One reads much advice from HR experts about how to behave at a personal interview, how to write a proper CV and so on. One might say there could be no chance that somebody comes unprepared.
However, as I am involved in interviews and assessing candidates almost daily, I regularly come across exemplary cases of improper behaviour. So I think it isn’t a waste of time to describe a few common mistakes that I often see.
1. NOT BEING TRUSTWORTHY:
If you want help from an HR representative or an HR consultant you should never lie, fail to tell your full story, or do things behind his or her back. If you do so, you can be sure the HR person will never contact you again. You may have the best references and experience but as soon as any kind of improper behaviour occurs, you are on a blacklist. A typical example: a consultant meets a candidate and then provides a client’s name and because the candidate has the right set of skills the consultant agrees to present the candidate to the client. The consultant presents this candidate and the answer from the client is: “We have already met this candidate and dealt with him directly.”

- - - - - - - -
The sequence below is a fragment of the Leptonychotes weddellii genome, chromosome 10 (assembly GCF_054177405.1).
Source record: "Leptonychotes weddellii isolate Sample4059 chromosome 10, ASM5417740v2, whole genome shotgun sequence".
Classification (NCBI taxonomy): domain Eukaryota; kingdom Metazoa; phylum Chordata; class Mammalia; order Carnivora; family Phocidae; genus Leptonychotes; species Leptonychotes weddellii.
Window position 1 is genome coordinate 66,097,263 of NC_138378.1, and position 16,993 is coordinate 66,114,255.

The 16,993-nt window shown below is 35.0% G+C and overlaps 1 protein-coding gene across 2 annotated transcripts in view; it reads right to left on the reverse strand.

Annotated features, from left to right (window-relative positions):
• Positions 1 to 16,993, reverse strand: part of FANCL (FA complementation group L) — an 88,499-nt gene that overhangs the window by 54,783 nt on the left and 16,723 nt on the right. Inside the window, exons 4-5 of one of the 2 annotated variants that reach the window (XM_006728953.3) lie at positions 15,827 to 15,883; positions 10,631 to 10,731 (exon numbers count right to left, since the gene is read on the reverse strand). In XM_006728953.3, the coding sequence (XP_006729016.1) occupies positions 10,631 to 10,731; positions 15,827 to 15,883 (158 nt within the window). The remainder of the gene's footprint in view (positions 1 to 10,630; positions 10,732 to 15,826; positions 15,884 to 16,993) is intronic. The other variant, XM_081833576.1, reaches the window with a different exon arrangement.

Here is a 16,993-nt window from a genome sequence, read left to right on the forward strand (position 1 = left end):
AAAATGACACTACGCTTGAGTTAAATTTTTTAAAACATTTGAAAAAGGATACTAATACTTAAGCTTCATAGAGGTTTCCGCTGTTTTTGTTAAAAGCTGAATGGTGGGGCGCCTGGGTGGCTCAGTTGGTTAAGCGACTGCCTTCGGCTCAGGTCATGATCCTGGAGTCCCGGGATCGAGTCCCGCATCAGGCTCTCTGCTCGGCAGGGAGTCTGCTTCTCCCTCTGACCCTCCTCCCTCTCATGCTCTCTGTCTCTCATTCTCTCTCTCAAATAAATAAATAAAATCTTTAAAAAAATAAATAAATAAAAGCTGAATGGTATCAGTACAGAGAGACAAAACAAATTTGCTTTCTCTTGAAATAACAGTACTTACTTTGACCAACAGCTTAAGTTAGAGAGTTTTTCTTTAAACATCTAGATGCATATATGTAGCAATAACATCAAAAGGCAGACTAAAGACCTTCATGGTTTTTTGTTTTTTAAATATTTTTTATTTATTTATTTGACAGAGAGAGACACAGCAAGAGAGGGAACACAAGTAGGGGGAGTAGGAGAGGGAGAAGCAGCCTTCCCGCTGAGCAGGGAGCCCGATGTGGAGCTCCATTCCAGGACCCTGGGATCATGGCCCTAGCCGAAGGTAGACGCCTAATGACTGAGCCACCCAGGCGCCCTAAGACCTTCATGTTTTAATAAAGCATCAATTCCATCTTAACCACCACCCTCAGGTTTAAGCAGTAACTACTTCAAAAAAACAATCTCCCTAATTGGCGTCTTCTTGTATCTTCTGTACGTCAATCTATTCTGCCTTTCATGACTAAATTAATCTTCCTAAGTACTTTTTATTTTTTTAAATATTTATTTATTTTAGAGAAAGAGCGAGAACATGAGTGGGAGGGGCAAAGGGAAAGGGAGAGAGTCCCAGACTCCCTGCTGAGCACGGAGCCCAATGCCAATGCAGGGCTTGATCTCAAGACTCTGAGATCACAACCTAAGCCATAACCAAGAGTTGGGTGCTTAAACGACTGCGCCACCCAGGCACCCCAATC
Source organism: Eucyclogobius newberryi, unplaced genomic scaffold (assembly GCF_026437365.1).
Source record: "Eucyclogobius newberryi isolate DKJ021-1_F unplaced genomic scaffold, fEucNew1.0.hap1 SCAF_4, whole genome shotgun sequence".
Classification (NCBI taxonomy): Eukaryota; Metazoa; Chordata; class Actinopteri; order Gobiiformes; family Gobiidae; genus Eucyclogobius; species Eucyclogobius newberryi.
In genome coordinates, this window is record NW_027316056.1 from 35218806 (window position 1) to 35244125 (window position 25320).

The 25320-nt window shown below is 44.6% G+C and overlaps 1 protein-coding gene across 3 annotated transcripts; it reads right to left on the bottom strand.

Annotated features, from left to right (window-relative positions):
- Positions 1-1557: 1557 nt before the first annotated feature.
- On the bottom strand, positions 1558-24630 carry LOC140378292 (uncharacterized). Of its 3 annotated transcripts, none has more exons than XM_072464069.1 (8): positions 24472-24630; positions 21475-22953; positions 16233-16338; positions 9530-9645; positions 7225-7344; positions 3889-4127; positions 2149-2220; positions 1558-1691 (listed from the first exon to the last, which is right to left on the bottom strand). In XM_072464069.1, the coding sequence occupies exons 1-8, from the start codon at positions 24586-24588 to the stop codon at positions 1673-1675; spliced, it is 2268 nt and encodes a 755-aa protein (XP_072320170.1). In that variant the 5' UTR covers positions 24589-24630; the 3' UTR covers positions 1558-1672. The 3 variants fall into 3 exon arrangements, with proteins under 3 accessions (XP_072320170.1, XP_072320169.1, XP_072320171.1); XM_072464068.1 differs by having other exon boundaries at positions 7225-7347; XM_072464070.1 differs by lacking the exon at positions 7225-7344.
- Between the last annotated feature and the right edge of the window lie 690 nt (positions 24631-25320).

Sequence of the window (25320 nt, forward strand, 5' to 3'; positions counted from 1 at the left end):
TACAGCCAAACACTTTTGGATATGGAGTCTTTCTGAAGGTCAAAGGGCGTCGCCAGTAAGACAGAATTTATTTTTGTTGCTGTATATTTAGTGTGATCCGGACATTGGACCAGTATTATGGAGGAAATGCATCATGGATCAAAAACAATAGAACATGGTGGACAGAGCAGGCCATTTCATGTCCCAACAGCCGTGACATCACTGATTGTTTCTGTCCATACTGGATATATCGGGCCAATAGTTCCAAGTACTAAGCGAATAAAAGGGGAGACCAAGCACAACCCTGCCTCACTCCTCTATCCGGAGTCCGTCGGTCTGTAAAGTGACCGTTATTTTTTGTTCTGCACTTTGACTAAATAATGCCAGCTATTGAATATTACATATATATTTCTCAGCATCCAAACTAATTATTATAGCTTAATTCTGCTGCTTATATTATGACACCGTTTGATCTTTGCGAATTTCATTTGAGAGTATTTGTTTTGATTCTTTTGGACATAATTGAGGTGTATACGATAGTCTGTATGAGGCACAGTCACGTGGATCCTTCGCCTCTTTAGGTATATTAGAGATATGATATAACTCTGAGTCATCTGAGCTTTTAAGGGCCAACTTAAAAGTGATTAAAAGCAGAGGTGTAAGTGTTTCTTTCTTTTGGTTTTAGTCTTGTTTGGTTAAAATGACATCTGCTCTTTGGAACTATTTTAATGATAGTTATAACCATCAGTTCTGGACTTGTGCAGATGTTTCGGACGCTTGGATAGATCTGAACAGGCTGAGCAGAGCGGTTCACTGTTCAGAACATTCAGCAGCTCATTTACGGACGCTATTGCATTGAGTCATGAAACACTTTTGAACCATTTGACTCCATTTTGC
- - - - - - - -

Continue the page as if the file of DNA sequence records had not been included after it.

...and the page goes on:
2. NOT BUILDING A PARTNERSHIP:
Having a personal interview is a very important part of the selection process and we all know it isn’t always easy to get a chance to meet a client. The right HR consultant can enhance one’s chances of getting such an interview. A job candidate usually selects only a few HR consultants, meets with them and stays in regular contact in order to follow the market, remuneration trends, etc. It is advisable to avoid too frequent contact, like calling every other day or applying for all new positions, but exchanging information from time to time is more than welcome and is advisable. Consultants can often share important market information and it surely helps in building a partnership if a candidate does the same. This must be fair-play cooperation that often develops into a friendship; but if any side feels misused, the cooperation fails. It is important to create a long-term win-win situation.
It isn’t easy for people who have been made redundant and are facing the current shortage of available positions. Some may start thinking they are on a blacklist and some might blame consultants for not accepting their applications. And HR departments and consultants do not help if they are not giving feedback. We all are in the same market and must fight to succeed. My advice is to keep positive and don’t forget that “Actions equal Success!”
By Mariana Turanová
Managing Partner Slovakia, TARGET Executive Search
22. Feb 2010 at 0:00